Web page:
5G is being envisioned as a network that can be manipulated on the fly to accommodate a number of different scenarios, or use cases. But to make that vision a reality, network operators will have to be able to orchestrate certain capabilities across different points of the network — a phenomenon that is called dynamic network slicing.
In 5G mobile networks, network slicing allows operators to design, deploy, and customize different “slices” of the network, running on a common network infrastructure.
Dynamism is Key
One reason vendors like Nokia are calling it “dynamic” network slicing is because operators will be able to designate these network slices quickly. In fact, one use case for dynamic network slicing that Nokia describes is in a stadium where network traffic escalates before the game starts but it’s primarily on the downlink because event-goers are downloading maps or getting information about the event that is happening in the stadium. Once the game or event begins, the traffic shifts to the uplink because people are uploading video and photos to social media. “We envision a scenario where an operator could tailor the network based upon the traffic pattern they see in any environment,” says Jason Elliott, 5G market development manager at Nokia.
4G versus 5G
While 4G networks today can segment parts of the network to provide quality of service (QoS) for certain services and applications such as Voice over LTE (VoLTE), some argue that VoLTE is not an example of network slicing. According to Elliott, VoLTE is made possible through prioritizing traffic rather than slicing network assets. “Network slicing is not implemented and has not been used before,” Elliott says. “It’s definitely not used in networks today as it is being proposed for 5G.”
Likewise, Peter Linder, head of business management for cloud and IP at Ericsson, says that virtual private networking (VPN) isn’t a good example of network slicing either because while operators are orchestrating certain network functions, they have to do it in a rigid way – meaning that it has a lot of limitations.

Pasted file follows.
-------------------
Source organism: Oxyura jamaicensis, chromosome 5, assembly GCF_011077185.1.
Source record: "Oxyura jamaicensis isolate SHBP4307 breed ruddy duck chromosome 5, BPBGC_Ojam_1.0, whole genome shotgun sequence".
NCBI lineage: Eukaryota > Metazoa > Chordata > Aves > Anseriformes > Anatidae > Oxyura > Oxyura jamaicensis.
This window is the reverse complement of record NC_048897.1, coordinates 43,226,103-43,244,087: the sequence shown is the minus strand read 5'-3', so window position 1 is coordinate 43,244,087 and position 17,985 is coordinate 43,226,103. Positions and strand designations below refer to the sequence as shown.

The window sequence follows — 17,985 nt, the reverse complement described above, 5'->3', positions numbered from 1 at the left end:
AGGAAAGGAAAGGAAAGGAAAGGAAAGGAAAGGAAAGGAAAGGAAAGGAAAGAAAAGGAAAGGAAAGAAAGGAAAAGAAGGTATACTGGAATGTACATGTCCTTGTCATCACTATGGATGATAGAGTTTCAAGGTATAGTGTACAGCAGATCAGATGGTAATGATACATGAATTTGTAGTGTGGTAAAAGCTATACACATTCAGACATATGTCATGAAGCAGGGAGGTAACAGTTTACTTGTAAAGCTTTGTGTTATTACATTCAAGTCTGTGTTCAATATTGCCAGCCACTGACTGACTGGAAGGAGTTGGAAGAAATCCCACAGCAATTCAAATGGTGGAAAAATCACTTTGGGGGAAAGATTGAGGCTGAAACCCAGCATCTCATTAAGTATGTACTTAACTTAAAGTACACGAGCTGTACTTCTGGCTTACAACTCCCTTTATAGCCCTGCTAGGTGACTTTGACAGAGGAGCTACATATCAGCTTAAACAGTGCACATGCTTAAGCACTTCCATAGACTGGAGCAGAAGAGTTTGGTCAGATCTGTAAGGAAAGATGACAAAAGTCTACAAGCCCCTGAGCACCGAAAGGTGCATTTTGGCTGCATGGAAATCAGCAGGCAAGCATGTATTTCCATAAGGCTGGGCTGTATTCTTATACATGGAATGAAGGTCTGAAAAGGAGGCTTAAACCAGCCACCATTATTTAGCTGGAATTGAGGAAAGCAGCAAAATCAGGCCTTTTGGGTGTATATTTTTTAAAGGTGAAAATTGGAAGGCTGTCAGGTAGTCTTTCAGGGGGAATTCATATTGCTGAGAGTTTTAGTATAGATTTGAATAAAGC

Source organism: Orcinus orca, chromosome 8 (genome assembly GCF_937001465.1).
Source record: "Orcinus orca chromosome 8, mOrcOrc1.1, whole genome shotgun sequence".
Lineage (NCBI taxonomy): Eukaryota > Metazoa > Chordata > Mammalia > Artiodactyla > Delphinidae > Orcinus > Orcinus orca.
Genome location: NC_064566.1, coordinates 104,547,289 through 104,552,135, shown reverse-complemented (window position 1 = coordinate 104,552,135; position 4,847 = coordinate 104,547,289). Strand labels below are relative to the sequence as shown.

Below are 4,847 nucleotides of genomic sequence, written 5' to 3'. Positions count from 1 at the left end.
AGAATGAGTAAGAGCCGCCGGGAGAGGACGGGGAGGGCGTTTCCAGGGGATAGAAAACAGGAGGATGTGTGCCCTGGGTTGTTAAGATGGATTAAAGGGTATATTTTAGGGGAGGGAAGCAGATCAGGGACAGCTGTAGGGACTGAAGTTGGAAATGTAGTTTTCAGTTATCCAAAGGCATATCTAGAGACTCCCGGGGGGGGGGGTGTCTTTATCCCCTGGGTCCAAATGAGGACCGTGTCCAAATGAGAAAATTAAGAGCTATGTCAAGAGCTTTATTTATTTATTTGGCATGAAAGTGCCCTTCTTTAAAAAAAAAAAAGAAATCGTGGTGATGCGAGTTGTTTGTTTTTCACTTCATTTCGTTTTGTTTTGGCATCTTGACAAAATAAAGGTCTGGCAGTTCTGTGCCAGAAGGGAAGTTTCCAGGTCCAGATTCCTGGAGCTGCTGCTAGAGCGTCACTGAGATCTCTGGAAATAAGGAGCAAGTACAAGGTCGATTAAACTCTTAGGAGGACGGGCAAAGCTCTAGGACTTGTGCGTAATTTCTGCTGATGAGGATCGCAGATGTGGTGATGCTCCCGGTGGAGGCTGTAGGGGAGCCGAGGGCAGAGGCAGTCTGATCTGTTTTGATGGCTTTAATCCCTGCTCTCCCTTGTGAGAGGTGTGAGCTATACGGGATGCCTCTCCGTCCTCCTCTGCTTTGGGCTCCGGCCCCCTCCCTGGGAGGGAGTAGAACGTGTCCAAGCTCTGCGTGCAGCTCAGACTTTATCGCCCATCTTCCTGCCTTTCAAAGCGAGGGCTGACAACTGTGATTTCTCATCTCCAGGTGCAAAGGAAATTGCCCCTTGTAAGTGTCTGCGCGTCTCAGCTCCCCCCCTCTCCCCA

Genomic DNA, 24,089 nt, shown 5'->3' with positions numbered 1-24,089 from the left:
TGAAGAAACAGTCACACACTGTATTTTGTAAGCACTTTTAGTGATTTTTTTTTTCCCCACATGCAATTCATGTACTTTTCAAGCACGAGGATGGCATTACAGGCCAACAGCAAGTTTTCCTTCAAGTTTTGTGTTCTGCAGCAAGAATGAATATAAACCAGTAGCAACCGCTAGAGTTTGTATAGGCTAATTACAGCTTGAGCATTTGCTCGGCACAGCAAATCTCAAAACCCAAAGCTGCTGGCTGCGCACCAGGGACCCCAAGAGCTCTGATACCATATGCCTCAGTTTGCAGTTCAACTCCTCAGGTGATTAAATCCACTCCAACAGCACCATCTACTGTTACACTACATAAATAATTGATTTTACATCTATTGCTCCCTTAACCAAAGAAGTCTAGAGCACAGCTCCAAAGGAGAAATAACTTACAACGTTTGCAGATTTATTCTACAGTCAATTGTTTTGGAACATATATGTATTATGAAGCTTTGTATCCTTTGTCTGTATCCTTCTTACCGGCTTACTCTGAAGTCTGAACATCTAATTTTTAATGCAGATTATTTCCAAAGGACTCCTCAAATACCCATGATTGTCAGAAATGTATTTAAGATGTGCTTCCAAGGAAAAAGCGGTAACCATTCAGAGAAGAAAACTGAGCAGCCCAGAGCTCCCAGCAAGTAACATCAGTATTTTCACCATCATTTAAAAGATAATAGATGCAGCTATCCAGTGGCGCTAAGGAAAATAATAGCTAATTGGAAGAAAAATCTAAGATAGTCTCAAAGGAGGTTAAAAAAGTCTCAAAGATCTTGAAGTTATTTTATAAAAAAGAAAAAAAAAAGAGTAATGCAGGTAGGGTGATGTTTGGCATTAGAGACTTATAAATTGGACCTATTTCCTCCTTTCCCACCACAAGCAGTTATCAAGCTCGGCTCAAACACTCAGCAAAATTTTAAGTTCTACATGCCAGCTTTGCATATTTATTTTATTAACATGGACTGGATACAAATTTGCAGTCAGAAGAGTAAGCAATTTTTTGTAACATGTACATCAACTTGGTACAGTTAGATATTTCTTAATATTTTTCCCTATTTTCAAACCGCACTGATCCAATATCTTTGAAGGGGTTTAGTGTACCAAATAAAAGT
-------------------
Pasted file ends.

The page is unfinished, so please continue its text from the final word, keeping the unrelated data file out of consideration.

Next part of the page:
However, Linder adds that network slicing is possible with 4G, as network operators virtualize their network. “The fundamental idea of network slicing is possible in 4G and will come as we virtualize the 4G network,” Linder says.
He adds that the main difference between network slicing over 4G versus over 5G is that with 5G network slicing will incorporate the radio. “In 4G we don’t distinguish between what the device is at the other end.” But with 5G, operators will need to consider the end device. For example, if it’s some sort or machine-to-machine (M2M) application where battery life of the device has to last to six months, an operator will need to optimize the network for a low power application that doesn’t drain the battery.
Ericsson is working with SK Telecom to bring network slicing to the 5G core. The companies announced a collaboration last year that would ensconce an element of SDN inside next-generation mobile networks.
Analytics Play a Role
Of course, for mobile operators to be able to slice the network assets dynamically, they will have to rely upon analytics. Elliott says that network analytics will be able to model traffic patterns for operators so they can predict patterns. “You have to understand network performance. Analytics is about understanding and predicting how this resource might be used,” he says.
However, Ericsson’s Linder warns that network slicing will not be applicable to every application. “Some things will just need a good pipe,” he says.